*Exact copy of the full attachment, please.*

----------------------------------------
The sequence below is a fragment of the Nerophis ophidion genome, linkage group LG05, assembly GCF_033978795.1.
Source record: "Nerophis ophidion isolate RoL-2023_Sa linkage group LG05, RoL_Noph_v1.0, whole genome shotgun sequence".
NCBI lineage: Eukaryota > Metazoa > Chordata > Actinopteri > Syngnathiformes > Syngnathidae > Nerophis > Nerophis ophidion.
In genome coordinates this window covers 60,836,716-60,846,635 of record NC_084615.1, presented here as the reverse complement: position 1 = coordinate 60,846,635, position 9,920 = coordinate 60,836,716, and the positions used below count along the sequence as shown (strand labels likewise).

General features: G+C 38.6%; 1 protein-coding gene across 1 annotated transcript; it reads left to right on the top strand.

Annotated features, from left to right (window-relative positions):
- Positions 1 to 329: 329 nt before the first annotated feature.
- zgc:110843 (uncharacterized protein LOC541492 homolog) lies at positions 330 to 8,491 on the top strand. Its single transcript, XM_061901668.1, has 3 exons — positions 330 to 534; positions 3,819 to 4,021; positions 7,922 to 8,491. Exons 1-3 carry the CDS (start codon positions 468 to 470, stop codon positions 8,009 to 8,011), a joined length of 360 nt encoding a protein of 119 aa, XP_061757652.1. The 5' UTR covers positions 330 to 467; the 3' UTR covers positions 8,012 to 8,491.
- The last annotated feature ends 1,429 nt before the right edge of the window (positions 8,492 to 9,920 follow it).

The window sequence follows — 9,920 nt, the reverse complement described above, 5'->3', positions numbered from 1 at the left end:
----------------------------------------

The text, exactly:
The sequence below is a fragment of the Nerophis ophidion genome, linkage group LG05, assembly GCF_033978795.1.
Source record: "Nerophis ophidion isolate RoL-2023_Sa linkage group LG05, RoL_Noph_v1.0, whole genome shotgun sequence".
NCBI lineage: Eukaryota > Metazoa > Chordata > Actinopteri > Syngnathiformes > Syngnathidae > Nerophis > Nerophis ophidion.
In genome coordinates this window covers 60,836,716-60,846,635 of record NC_084615.1, presented here as the reverse complement: position 1 = coordinate 60,846,635, position 9,920 = coordinate 60,836,716, and the positions used below count along the sequence as shown (strand labels likewise).

General features: G+C 38.6%; 1 protein-coding gene across 1 annotated transcript; it reads left to right on the top strand.

Annotated features, from left to right (window-relative positions):
- Positions 1 to 329: 329 nt before the first annotated feature.
- zgc:110843 (uncharacterized protein LOC541492 homolog) lies at positions 330 to 8,491 on the top strand. Its single transcript, XM_061901668.1, has 3 exons — positions 330 to 534; positions 3,819 to 4,021; positions 7,922 to 8,491. Exons 1-3 carry the CDS (start codon positions 468 to 470, stop codon positions 8,009 to 8,011), a joined length of 360 nt encoding a protein of 119 aa, XP_061757652.1. The 5' UTR covers positions 330 to 467; the 3' UTR covers positions 8,012 to 8,491.
- The last annotated feature ends 1,429 nt before the right edge of the window (positions 8,492 to 9,920 follow it).

The window sequence follows — 9,920 nt, the reverse complement described above, 5'->3', positions numbered from 1 at the left end: